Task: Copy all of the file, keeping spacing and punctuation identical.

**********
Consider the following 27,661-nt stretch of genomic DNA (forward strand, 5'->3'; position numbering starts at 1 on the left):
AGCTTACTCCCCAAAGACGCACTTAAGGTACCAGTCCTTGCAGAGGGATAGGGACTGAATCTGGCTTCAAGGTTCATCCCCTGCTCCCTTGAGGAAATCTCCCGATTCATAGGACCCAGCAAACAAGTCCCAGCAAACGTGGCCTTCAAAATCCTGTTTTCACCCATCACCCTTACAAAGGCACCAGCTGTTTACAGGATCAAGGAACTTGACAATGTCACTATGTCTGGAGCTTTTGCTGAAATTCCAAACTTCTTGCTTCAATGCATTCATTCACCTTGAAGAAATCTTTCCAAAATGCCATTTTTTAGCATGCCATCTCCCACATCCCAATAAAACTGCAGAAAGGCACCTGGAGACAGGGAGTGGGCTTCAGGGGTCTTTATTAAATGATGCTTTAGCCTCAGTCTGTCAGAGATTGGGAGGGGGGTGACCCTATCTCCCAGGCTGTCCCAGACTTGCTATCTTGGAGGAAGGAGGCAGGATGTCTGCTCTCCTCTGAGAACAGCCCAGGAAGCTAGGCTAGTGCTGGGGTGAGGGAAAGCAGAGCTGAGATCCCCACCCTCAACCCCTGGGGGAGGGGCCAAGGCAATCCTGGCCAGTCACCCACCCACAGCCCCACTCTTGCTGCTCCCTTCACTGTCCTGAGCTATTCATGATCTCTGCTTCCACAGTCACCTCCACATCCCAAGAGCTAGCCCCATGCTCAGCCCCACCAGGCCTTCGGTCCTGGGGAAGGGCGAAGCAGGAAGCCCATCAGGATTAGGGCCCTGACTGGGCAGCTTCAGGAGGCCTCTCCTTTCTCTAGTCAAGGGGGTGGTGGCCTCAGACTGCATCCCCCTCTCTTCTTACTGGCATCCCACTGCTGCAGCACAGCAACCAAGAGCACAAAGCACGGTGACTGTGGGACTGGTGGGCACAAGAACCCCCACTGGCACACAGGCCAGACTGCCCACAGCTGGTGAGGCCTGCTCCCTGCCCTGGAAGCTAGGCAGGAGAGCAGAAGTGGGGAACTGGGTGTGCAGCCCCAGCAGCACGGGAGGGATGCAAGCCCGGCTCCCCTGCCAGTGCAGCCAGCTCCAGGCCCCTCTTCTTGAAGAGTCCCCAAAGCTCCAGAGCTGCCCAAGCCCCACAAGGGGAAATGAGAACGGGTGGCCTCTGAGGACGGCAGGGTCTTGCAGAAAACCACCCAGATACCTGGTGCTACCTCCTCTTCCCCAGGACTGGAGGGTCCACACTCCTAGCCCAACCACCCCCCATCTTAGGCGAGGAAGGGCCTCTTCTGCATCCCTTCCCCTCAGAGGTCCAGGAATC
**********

Consider the following 27,661-nt stretch of genomic DNA (forward strand, 5'->3'; position numbering starts at 1 on the left):
AGCTTACTCCCCAAAGACGCACTTAAGGTACCAGTCCTTGCAGAGGGATAGGGACTGAATCTGGCTTCAAGGTTCATCCCCTGCTCCCTTGAGGAAATCTCCCGATTCATAGGACCCAGCAAACAAGTCCCAGCAAACGTGGCCTTCAAAATCCTGTTTTCACCCATCACCCTTACAAAGGCACCAGCTGTTTACAGGATCAAGGAACTTGACAATGTCACTATGTCTGGAGCTTTTGCTGAAATTCCAAACTTCTTGCTTCAATGCATTCATTCACCTTGAAGAAATCTTTCCAAAATGCCATTTTTTAGCATGCCATCTCCCACATCCCAATAAAACTGCAGAAAGGCACCTGGAGACAGGGAGTGGGCTTCAGGGGTCTTTATTAAATGATGCTTTAGCCTCAGTCTGTCAGAGATTGGGAGGGGGGTGACCCTATCTCCCAGGCTGTCCCAGACTTGCTATCTTGGAGGAAGGAGGCAGGATGTCTGCTCTCCTCTGAGAACAGCCCAGGAAGCTAGGCTAGTGCTGGGGTGAGGGAAAGCAGAGCTGAGATCCCCACCCTCAACCCCTGGGGGAGGGGCCAAGGCAATCCTGGCCAGTCACCCACCCACAGCCCCACTCTTGCTGCTCCCTTCACTGTCCTGAGCTATTCATGATCTCTGCTTCCACAGTCACCTCCACATCCCAAGAGCTAGCCCCATGCTCAGCCCCACCAGGCCTTCGGTCCTGGGGAAGGGCGAAGCAGGAAGCCCATCAGGATTAGGGCCCTGACTGGGCAGCTTCAGGAGGCCTCTCCTTTCTCTAGTCAAGGGGGTGGTGGCCTCAGACTGCATCCCCCTCTCTTCTTACTGGCATCCCACTGCTGCAGCACAGCAACCAAGAGCACAAAGCACGGTGACTGTGGGACTGGTGGGCACAAGAACCCCCACTGGCACACAGGCCAGACTGCCCACAGCTGGTGAGGCCTGCTCCCTGCCCTGGAAGCTAGGCAGGAGAGCAGAAGTGGGGAACTGGGTGTGCAGCCCCAGCAGCACGGGAGGGATGCAAGCCCGGCTCCCCTGCCAGTGCAGCCAGCTCCAGGCCCCTCTTCTTGAAGAGTCCCCAAAGCTCCAGAGCTGCCCAAGCCCCACAAGGGGAAATGAGAACGGGTGGCCTCTGAGGACGGCAGGGTCTTGCAGAAAACCACCCAGATACCTGGTGCTACCTCCTCTTCCCCAGGACTGGAGGGTCCACACTCCTAGCCCAACCACCCCCCATCTTAGGCGAGGAAGGGCCTCTTCTGCATCCCTTCCCCTCAGAGGTCCAGGAATC